Sharing information outside of HMRC: disclosure for HMRC’s functions: disclosing anonymous information
Fully anonymised customer information (where there is no possibility of a third party correctly identifying the customer from the information disclosed) does not attract the criminal sanction for wrongful disclosure, and the act of disclosure is not subject to the Data Protection Act 1998 (see IDG40160) and the Human Rights Act (see IDG40140). This includes a person deducing the identity by putting the information disclosed by HMRC together with other information available to him/her.
Even where the information is fully anonymised, disclosure requires a valid legal basis. This basis can be for the purpose of HMRC’s functions. The methodology and factors to be taken into account to determine whether the functions basis can be relied upon is the same as set out at IDG40410.
HMRC publishes a range of aggregate, anonymised and other data that does not identify individual customers (for example, aggregate tax receipts) for the purposes of its functions. These publications increase public understanding of, and confidence in, the tax system and hence will increase the amount of tax collected. Examples are listed below:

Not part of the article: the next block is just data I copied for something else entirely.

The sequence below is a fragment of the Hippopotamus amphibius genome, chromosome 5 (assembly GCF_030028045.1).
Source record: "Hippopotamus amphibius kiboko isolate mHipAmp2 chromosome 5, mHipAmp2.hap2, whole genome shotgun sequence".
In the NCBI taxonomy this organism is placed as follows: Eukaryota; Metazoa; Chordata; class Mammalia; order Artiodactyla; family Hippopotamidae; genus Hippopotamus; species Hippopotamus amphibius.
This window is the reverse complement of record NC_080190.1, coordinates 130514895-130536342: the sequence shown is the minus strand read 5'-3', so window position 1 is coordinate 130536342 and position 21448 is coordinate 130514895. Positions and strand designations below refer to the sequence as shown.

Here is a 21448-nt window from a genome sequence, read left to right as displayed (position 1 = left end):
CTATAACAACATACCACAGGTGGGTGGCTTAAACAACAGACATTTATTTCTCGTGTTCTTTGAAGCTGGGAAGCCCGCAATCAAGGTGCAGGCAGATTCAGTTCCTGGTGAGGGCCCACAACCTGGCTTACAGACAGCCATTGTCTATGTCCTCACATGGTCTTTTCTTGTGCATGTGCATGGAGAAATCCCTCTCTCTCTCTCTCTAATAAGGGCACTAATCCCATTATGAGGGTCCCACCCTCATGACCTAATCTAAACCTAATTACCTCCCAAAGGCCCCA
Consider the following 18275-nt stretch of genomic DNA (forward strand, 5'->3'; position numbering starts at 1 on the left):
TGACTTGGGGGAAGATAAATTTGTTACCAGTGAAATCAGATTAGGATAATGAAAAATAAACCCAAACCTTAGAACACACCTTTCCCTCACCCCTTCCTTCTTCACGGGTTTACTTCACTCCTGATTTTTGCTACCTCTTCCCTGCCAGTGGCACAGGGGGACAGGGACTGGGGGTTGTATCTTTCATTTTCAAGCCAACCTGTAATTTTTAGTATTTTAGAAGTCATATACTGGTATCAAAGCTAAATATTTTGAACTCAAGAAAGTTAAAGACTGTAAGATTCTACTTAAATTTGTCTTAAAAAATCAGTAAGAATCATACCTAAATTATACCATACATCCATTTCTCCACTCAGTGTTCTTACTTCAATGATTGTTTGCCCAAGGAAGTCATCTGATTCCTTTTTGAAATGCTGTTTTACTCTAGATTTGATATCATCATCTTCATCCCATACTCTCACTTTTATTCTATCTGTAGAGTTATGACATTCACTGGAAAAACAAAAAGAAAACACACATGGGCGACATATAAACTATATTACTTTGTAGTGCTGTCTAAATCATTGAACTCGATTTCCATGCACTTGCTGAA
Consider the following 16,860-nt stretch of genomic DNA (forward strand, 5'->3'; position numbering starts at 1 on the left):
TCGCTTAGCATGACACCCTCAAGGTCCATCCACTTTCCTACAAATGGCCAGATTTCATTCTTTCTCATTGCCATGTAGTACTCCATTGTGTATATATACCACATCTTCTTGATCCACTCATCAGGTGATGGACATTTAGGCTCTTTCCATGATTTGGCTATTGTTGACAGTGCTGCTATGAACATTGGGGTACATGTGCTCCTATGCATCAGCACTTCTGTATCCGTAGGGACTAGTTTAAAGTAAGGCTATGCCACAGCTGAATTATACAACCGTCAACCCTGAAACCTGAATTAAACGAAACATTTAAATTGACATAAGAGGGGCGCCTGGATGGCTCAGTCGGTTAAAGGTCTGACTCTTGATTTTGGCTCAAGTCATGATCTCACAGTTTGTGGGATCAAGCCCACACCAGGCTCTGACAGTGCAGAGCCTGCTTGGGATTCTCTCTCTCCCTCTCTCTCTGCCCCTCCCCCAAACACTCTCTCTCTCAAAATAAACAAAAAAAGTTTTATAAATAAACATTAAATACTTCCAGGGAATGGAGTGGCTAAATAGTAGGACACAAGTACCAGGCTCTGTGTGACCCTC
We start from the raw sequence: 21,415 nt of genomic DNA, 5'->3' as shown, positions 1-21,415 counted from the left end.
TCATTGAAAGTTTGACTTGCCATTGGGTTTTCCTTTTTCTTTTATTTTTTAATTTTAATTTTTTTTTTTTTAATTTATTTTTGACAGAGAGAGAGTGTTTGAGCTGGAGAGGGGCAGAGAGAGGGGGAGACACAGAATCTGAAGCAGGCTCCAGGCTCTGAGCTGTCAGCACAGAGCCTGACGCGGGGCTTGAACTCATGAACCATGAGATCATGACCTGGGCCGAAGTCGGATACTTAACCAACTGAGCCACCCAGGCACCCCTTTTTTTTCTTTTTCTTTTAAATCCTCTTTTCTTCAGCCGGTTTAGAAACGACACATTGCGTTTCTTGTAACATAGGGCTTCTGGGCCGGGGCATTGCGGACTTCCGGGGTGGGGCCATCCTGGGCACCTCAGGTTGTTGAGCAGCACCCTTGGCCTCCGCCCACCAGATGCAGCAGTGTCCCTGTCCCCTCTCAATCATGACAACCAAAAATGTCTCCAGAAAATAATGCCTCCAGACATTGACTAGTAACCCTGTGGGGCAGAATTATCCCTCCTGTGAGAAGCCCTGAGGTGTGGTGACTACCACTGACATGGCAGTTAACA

Publishing statistics or guidance
In the course of their normal duties, HMRC officers will regularly disclose administrative information (for example, about HMRC processes) or information drawn from customer data, which has been sufficiently anonymised so that the identity of individuals cannot be deduced.
This includes material published on HMRC’s internet site, general guidance given in telephone conversations, policy issues discussed in meetings with representative bodies, and statistics included in annual reports or published as National Statistics. The identity of the customer cannot be deduced from the information and the disclosure supports the functions of HMRC.
Information may also be lawfully disclosed where it is necessary to include specific case details to carry out a function of HMRC but the customer identity can readily be anonymised. For example, referring to case studies in publicity and guidance material, or providing information to overseas authorities about trends in smuggling. It is important in such cases that the information provided is not sufficient to enable the identity of any customer(s) to be deduced.